« PředchozíPokračovat »
INTERNATIONAL CONVENTIONS AND ACTS TO WHICH THE
UNITED STATES IS A PARTY.
AMELIORATION OF THE CONDITION OF THE WOUNDED IN TIME OF WAR.
Concluded at Geneva, Switzerland, August 22, 1864; ratifications
exchanged by original signatories June 22, 1865; adhesion declared by the President March 1, 1882; accession advised by the Senate March 16, 1882; adhesion accepted by the Swiss Confederation June
(The President's ratification of the act of accession, as transmitted to Berne and exchanged for the ratifications of the other signatory and adhesory powers, embraces the French text of the convention of August 22, 1864, and the additional articles of October 20, 1868. The French text is, therefore, for all international purposes, the standard one. The text printed here is from the proclamation of the President.
The adhesion of the following States has been communicated: Sweden and Norway, December 13, 1864; Greece, January 5–17, 1865; Great Britain, February 18, 1865; Mecklenburg-Schwerin, March 9, 1865; Turkey, July 5, 1865; Wurttemberg, June 2, 1866; Hesse, June 22, 1866; Bavaria, June 30, 1866; Austria, July 21, 1866; Portugal, August 9, 1866; Saxony, October 25, 1866; Russia, May 10-22, 1867: Persia, December 5, 1874; Roumania, November 18-30, 1874; Salvador, December 30, 1874; Montenegro, November 17-29, 1875; Servia, March 24, 1876; Bolivia, October 16, 1879; Chile, November 15, 1879; Argentine Republic, November 25, 1879; Peru, April 22, 1880; Bulgaria, May 27, 1884; Japan, June 11, 1886; Kongo Free State, January 25, 1889; Venezuela, August 2, 1894; Uruguay, June 20, 1900; Korea, January 8, 1903; Guatemala, April 13, 1903.)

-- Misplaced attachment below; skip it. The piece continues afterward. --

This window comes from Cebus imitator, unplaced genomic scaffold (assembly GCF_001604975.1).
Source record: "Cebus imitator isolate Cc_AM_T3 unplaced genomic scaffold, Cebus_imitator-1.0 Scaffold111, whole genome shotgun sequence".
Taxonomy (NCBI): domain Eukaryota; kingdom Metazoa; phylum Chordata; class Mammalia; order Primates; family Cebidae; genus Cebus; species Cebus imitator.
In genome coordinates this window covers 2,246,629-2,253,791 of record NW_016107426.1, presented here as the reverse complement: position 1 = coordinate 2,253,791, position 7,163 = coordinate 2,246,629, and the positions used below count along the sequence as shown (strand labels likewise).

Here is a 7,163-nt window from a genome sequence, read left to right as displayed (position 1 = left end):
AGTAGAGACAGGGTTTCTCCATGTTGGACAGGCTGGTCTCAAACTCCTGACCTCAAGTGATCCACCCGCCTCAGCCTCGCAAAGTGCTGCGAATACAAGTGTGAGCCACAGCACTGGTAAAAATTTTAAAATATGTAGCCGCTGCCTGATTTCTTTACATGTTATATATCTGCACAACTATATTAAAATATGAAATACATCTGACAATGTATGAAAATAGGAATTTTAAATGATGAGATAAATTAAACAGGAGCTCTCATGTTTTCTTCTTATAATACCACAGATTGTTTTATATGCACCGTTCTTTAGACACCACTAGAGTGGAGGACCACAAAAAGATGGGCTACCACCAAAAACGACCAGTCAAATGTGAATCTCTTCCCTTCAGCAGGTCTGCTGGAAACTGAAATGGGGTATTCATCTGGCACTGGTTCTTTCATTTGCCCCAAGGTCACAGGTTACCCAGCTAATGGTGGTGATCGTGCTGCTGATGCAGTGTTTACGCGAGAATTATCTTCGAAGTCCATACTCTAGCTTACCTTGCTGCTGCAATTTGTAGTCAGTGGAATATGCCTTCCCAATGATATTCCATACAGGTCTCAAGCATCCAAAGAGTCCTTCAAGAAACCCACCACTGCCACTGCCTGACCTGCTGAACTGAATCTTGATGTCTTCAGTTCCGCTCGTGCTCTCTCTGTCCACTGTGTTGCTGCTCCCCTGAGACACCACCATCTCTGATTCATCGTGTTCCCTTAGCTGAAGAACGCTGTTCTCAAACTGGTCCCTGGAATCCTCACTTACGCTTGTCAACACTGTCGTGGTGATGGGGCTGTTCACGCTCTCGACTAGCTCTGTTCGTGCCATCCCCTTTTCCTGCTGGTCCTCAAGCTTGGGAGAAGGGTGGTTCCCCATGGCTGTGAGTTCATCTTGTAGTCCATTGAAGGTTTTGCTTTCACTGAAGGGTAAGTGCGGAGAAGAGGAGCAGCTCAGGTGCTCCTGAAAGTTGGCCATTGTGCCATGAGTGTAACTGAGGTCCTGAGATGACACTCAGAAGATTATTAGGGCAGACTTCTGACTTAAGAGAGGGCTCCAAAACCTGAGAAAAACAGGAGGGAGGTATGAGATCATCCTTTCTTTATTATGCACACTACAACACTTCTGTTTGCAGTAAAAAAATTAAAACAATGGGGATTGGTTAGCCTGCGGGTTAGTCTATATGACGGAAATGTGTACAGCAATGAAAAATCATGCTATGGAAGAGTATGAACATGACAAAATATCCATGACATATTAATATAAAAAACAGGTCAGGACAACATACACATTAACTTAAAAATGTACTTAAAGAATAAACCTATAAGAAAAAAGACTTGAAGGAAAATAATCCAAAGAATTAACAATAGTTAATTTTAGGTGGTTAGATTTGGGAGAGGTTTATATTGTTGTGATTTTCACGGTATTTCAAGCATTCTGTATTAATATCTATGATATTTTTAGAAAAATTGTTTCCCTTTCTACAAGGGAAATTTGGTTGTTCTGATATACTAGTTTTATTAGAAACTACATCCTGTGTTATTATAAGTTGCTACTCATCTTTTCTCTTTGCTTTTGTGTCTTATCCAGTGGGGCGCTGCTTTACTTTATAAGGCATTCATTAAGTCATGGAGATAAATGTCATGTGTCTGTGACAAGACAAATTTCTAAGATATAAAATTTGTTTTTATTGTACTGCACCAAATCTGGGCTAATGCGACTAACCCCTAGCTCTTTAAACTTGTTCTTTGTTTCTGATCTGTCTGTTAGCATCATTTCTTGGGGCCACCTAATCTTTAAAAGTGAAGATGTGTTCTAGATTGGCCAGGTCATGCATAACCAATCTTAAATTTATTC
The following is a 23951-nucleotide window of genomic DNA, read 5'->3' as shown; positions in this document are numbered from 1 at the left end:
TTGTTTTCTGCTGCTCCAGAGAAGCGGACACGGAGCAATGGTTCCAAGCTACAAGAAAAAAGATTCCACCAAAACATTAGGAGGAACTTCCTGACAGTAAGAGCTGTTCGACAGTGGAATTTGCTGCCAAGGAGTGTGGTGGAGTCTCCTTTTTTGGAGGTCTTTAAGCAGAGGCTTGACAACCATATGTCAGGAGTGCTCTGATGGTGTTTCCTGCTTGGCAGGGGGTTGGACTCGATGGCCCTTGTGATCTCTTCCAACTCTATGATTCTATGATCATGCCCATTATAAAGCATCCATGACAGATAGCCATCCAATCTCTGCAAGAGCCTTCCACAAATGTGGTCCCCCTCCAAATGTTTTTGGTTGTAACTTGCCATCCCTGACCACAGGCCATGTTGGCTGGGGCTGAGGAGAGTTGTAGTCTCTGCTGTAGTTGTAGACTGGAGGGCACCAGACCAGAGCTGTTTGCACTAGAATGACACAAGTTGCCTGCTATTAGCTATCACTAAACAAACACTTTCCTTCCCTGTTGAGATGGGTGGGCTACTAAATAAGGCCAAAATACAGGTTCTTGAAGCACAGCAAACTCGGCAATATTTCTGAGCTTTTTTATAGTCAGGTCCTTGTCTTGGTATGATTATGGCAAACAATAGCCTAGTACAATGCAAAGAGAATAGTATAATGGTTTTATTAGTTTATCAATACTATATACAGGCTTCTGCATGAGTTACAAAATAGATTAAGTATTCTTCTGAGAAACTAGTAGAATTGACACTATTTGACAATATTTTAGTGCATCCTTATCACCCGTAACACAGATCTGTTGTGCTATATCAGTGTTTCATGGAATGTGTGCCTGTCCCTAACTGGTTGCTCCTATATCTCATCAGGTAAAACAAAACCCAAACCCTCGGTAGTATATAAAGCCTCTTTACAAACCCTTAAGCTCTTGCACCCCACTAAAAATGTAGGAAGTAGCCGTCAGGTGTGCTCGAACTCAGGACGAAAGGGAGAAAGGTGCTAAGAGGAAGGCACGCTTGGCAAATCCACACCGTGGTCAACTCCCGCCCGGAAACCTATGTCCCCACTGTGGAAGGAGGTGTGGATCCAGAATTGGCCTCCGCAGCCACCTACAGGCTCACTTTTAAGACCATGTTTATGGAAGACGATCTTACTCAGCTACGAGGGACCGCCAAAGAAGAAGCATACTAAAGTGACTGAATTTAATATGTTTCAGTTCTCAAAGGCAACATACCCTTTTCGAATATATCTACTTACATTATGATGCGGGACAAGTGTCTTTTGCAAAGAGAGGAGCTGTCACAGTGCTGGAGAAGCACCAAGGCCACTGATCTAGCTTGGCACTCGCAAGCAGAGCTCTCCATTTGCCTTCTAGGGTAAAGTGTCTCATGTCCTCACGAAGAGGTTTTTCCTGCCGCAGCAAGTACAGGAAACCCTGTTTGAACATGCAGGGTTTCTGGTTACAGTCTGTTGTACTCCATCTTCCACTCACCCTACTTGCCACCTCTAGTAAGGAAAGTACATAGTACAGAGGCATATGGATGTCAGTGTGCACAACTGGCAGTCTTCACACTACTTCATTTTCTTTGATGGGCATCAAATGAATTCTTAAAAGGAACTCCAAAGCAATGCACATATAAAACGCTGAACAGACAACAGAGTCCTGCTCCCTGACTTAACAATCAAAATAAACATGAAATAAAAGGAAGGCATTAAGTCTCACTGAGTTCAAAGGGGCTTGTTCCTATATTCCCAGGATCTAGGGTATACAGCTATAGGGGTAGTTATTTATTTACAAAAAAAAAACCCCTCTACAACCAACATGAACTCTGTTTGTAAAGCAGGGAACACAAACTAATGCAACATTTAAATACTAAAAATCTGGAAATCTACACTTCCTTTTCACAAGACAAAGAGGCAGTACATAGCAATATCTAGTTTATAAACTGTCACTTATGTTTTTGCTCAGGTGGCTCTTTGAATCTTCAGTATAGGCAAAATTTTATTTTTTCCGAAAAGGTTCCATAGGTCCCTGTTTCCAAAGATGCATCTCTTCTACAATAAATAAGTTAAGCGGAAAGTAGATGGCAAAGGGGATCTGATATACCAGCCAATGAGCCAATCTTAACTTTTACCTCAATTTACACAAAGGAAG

ARTICLES. I. Neutrality of ambulances and hos- / VI. Care of sick and wounded; evac
uations. II. Neutrality of hospital employees. | VII. Flag and arm-badge. III. Extent of neutrality.
VIII. Regulation of details of execuIV. Equipment. V. Neutrality of persons caring for IX. Accession of other countries. the wounded.
The Swiss Confederation; His Royal Highness the Grand-Duke of Baden; His Majesty the King of the Belgians; His Majesty the King of Denmark; Her Majesty the Queen of Spain; His Majesty the Emperor of the French; His Royal Highness the Grand-Duke of Hesse; His Majesty the King of Italy; His Majesty the King of the Netherlands; His Majesty the King of Portugal and of the Algarves; His Majesty the King of Prussia; His Majesty the King of Würtemberg, being equally animated with the desire to soften, as much as depends
on them, the evils.of warfare, to suppress its useless hardships and improve the fate of wounded soldiers on the field of battle, have resolved to conclude a convention to that effect, and have named for their plenipotentiaries, viz:
The Swiss Confederation: Guillaume Henri Dufour, Grand Officer of the Imperial Order of the Legion of Honor, General in Chief of the federal army, Member of the Council of the State;